But thanks in part to the lessons he learned from close-but-not-quite finishes in the past, Landry got over the finish line in convincing fashion.

"I was playing some good golf, and I knew that I was going to be in good shape this week," Landry told reporters. "We just came out and had some fun, and that was kind of the strategy this week is just have some fun and be patient, because this golf course can bite you in a hurry."

Landry didn't grow up at a country club like many of his PGA Tour peers. He described the rugged nine-hole course where he learned the game in Port Groves, Texas, affectionately known as the "Pea Patch," as a "goat ranch." But he displayed plenty of game there, and was a three-time All-American at Arkansas.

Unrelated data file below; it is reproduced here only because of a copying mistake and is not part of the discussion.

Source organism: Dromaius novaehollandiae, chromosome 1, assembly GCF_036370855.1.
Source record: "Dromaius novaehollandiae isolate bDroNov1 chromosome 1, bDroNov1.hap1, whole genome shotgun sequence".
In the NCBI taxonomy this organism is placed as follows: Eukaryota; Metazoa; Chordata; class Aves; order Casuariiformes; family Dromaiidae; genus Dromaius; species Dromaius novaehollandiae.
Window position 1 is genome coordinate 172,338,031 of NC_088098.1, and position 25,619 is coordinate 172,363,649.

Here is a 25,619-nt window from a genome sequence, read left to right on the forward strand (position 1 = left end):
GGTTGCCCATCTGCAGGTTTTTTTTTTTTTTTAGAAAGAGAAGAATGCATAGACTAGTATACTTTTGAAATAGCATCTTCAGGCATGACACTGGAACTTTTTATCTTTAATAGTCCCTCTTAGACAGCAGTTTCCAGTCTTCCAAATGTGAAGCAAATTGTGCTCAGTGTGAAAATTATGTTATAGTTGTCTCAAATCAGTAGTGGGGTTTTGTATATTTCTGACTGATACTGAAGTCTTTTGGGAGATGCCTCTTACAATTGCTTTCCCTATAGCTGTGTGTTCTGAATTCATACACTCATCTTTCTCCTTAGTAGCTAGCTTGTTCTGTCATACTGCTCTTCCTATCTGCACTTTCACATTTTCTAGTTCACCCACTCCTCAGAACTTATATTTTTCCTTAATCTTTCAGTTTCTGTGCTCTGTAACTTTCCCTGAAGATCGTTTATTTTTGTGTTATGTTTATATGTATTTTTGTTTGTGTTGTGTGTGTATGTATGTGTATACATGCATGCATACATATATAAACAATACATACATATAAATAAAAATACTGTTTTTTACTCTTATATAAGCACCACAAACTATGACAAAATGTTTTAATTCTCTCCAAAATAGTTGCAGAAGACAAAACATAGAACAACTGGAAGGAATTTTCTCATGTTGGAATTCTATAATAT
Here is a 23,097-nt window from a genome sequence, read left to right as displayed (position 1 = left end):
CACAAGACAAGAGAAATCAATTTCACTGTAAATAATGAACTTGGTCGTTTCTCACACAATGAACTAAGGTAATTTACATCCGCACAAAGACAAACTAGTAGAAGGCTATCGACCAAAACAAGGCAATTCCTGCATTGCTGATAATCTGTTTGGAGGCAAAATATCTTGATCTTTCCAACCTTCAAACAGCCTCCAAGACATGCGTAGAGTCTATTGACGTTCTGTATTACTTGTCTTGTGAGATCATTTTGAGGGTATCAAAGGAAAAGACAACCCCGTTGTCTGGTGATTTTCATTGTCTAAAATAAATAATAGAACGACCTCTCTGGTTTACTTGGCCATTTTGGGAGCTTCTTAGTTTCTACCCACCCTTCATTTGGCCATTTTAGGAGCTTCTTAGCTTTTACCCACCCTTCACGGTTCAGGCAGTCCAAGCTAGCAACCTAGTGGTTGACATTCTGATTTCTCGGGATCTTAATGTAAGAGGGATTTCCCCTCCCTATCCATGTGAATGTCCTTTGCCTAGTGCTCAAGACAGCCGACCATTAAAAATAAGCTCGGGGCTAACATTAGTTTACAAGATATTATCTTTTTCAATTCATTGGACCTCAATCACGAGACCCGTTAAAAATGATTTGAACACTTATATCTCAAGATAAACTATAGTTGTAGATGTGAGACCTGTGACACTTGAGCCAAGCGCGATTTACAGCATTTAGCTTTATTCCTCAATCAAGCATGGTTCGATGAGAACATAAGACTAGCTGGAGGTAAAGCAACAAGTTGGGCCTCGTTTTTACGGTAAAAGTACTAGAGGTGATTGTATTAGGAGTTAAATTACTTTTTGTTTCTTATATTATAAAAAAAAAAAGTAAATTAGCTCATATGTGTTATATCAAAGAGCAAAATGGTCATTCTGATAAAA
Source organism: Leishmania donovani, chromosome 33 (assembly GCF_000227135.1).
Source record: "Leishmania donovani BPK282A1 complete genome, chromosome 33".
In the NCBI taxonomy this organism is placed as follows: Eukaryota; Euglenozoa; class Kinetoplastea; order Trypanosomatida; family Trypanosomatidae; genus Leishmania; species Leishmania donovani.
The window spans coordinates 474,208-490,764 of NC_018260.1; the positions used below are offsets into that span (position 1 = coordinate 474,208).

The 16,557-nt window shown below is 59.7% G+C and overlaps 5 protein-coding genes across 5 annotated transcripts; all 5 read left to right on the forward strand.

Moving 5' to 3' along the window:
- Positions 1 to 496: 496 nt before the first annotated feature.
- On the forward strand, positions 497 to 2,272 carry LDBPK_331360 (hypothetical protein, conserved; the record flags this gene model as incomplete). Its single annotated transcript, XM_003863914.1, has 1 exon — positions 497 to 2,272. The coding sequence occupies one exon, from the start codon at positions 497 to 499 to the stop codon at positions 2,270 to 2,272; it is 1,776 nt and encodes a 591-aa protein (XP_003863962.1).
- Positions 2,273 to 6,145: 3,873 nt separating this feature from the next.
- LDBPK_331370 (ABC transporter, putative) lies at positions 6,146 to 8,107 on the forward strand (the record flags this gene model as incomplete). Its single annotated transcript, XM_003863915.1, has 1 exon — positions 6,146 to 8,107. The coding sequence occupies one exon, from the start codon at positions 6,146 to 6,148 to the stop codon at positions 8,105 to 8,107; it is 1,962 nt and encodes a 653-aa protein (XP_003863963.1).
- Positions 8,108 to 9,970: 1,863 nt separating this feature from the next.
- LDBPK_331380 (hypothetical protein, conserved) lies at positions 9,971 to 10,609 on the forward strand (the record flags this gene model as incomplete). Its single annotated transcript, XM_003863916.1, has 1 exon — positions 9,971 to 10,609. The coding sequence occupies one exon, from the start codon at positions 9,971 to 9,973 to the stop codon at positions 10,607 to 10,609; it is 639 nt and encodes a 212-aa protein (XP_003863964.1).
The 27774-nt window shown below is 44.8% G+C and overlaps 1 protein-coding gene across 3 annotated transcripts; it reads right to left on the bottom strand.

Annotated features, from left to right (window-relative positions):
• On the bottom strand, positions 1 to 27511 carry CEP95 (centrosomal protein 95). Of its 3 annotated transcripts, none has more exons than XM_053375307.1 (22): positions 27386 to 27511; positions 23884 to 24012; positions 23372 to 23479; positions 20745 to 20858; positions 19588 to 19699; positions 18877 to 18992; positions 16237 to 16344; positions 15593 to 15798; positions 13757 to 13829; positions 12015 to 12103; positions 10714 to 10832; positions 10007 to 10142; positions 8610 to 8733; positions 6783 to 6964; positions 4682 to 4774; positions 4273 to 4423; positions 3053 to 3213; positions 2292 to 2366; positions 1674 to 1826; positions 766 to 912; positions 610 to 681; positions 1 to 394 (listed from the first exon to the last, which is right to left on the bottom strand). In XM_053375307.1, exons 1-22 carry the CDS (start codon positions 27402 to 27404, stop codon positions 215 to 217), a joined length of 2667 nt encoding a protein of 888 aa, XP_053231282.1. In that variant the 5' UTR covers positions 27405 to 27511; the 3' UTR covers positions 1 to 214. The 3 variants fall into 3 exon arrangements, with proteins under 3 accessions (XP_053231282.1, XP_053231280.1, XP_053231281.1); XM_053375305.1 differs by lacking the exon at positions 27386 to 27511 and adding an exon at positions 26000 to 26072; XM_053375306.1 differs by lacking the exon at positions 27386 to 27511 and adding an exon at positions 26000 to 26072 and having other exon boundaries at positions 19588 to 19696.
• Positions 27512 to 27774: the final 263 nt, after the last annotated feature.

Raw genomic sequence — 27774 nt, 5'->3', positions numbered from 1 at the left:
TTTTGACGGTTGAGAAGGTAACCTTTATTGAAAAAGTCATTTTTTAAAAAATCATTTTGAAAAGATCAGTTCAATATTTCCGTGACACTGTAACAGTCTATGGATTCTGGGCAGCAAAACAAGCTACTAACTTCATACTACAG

It was during his time in Fayetteville that Landry had his first brush with near-greatness. Pitted against Texas A&M's Bronson Burgoon in a match that would decide the 2009 NCAA title, Landry rallied back from a 4-down deficit to square the match heading to the final hole. But he could only watch as Burgoon stuffed his final approach, sealing a memorable win for the Aggies.

The feelings were similar in January, when Landry believed he had played well enough to earn his maiden victory at the CareerBuilder Challenge. But that week in Palm Springs he ran into a buzzsaw named Jon Rahm, who finally ended things with a birdie on the fourth extra hole to break Landry's heart as darkness crept over the Coachella Valley.

"We're all here for reasons, because we worked really hard and we're really good at what we do," Landry said. "I think that all of those kinds of things really help every player, whenever you get in a situation and you fail and you continue to fail, you're learning every single time that you do something."